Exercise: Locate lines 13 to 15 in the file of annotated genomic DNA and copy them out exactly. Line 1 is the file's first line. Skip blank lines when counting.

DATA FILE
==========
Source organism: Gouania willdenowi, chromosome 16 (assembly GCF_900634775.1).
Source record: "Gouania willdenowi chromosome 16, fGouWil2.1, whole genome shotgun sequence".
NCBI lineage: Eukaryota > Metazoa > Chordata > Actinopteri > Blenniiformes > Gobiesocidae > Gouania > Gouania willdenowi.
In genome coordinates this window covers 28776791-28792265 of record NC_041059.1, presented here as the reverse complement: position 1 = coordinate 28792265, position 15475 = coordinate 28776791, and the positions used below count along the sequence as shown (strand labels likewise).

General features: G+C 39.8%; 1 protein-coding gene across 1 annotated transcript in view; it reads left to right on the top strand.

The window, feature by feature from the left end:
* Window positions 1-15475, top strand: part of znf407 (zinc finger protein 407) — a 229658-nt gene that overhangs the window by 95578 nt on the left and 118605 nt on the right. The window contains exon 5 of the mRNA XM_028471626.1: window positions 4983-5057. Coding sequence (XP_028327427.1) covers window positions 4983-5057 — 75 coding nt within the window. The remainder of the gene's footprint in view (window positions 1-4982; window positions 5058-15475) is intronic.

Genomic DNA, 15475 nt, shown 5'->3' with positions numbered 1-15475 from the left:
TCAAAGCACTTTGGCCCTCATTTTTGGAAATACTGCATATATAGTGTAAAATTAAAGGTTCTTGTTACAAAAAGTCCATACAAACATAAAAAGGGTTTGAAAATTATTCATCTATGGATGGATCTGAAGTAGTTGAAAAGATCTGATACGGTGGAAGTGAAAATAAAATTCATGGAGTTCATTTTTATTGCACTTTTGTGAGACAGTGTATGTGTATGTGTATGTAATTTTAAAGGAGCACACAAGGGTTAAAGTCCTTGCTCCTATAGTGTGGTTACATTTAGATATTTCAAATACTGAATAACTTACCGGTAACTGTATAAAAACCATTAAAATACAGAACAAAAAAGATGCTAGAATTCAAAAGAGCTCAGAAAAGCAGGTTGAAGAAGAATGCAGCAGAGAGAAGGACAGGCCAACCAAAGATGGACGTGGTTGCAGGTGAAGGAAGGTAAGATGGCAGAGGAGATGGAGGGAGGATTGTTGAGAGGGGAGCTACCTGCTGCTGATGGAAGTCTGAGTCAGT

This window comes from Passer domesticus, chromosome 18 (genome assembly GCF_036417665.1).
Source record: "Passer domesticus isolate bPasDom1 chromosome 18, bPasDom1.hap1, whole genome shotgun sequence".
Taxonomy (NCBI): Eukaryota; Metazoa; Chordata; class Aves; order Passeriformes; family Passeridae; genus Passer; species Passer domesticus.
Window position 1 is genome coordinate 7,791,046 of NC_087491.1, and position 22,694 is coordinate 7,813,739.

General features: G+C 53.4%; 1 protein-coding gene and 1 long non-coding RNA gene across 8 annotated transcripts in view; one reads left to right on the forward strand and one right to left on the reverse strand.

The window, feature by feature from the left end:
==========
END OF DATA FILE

Window position 1 is genome coordinate 7,791,046 of NC_087491.1, and position 22,694 is coordinate 7,813,739.

General features: G+C 53.4%; 1 protein-coding gene and 1 long non-coding RNA gene across 8 annotated transcripts in view; one reads left to right on the forward strand and one right to left on the reverse strand.

The window, feature by feature from the left end: